Ahmed Aboul-Gheit deserves to be congratulated on his election as secretary general of the Arab League; after a long career in the Egyptian diplomatic corps, Aboul-Gheit has earned the traditional award of heading the most important Pan-Arab organization.

It’s just a shame that leading the Arab League has become little more than a reward to be passed around between Egyptian diplomats.

It’s a long-standing tradition that Egypt nominates the head of the league – and it shows, with Egyptians holding the top spot for 60 of the 70-odd years since the Arab League was founded in 1945. Aboul-Gheit will be the third secretary general in a row who is a former Egyptian foreign minister.

As the largest Arab country and considering its prominence in the Pan-Arab movement, it’s natural that Egyptians would be strong contenders to lead the Arab League. But in this day and age, and as the region adapts to new realities and a shifting geo-political reality, does the Arab League risk irrelevance if it continues the same traditions that have gotten us here?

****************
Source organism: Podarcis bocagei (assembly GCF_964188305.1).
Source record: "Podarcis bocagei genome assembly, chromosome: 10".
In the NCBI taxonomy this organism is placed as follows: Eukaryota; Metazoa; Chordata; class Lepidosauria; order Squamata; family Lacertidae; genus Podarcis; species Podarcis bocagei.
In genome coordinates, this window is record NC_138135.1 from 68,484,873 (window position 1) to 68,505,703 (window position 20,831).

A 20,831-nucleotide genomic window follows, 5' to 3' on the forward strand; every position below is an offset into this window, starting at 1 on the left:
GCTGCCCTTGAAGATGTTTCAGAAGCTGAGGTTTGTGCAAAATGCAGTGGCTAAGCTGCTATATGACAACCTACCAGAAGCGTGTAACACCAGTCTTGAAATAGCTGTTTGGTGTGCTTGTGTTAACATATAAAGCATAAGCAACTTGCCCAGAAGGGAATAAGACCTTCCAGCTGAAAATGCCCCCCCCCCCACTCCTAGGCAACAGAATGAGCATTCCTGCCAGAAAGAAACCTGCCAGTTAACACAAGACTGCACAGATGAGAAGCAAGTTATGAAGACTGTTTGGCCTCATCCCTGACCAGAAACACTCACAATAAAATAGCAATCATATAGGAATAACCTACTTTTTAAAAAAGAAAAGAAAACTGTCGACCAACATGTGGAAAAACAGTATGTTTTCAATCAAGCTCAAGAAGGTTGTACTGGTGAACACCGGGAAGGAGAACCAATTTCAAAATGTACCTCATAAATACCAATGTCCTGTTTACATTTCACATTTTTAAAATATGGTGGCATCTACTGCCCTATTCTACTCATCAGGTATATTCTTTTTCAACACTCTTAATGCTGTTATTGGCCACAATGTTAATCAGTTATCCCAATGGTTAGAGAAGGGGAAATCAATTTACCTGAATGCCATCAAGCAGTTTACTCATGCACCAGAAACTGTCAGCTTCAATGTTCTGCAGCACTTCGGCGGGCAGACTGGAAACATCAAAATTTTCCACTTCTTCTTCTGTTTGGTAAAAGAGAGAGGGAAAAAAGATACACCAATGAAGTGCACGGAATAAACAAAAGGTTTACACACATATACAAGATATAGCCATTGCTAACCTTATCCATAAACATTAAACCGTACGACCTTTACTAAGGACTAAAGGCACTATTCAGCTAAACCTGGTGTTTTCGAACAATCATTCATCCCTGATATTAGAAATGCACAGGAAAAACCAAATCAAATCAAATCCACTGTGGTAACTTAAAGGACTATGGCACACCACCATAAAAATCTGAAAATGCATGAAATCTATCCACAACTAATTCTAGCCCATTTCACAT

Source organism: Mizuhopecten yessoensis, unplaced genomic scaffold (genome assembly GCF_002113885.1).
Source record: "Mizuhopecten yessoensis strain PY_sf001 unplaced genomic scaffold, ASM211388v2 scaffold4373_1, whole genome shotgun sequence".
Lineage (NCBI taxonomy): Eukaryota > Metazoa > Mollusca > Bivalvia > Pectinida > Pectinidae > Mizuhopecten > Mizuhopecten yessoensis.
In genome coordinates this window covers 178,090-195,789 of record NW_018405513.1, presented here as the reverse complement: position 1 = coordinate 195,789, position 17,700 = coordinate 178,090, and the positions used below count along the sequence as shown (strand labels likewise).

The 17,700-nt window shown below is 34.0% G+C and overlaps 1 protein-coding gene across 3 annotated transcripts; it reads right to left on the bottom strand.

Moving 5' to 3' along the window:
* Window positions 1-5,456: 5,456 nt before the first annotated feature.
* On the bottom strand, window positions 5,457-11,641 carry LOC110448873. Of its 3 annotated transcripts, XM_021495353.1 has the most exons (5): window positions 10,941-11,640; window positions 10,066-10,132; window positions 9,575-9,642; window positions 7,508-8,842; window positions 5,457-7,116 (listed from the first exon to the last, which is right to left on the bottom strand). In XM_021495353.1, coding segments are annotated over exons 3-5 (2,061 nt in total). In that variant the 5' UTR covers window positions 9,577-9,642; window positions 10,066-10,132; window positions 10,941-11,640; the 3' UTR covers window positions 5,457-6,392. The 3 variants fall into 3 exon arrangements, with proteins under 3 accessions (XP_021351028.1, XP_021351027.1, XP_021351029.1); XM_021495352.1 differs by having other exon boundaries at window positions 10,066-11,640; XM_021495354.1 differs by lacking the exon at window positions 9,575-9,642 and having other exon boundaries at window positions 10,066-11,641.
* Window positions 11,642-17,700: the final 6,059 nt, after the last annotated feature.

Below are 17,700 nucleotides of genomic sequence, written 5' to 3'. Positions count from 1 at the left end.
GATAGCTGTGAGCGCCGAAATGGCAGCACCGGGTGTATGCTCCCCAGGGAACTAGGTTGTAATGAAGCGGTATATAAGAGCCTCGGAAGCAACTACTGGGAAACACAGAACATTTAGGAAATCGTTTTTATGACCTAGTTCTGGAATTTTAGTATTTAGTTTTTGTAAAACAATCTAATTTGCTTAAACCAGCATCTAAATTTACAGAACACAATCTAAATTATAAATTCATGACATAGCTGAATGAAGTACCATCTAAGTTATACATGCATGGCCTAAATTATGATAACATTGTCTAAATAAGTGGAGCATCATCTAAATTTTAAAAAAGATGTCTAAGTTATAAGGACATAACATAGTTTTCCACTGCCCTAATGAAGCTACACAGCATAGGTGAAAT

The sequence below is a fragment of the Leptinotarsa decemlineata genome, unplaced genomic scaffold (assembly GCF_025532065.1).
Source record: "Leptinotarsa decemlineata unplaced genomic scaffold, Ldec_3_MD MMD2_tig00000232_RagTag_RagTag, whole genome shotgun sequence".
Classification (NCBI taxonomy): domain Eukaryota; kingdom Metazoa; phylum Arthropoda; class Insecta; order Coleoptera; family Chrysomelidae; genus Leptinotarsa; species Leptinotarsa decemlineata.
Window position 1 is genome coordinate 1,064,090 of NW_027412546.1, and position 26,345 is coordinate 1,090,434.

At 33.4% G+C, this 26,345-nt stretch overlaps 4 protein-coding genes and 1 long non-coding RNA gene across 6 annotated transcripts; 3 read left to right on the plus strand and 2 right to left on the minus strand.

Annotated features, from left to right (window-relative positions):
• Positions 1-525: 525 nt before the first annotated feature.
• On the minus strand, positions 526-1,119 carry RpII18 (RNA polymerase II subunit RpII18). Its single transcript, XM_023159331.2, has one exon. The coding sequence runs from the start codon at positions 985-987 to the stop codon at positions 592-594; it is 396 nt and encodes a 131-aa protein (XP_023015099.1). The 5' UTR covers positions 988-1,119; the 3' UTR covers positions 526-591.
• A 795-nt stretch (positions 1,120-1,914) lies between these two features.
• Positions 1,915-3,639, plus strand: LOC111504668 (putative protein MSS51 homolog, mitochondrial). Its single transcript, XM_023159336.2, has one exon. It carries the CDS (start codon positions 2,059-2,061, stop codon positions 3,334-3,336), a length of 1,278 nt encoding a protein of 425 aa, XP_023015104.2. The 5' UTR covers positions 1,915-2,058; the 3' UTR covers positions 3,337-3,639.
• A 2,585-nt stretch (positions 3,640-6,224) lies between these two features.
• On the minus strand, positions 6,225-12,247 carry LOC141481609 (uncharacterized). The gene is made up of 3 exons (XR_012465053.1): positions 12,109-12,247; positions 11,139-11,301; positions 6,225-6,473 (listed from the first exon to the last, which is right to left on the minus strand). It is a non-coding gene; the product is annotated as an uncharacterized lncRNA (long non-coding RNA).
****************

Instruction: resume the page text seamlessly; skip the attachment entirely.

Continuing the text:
The Arab leaders, governments and institutions that are adapting and becoming more inclusive are our best hope for real change and progress. The change underfoot in the region, such as the United Arab Emirates reorganizing its cabinet to involve more female and youth ministers and Saudi Arabia electing its first female politicians, is inspiring.

The days of Cairo being the dominant diplomatic power regionally are waning; Egypt’s domestic and economic instability have seen to that. It is time for the Arab League leadership to reflect the changing landscape of the region, and this was a missed opportunity to do so.

The region’s 100-million-plus youth deserve fresh leadership capable of bridging differences between Arab League member states rather than simply watching over the tension and growing divisions.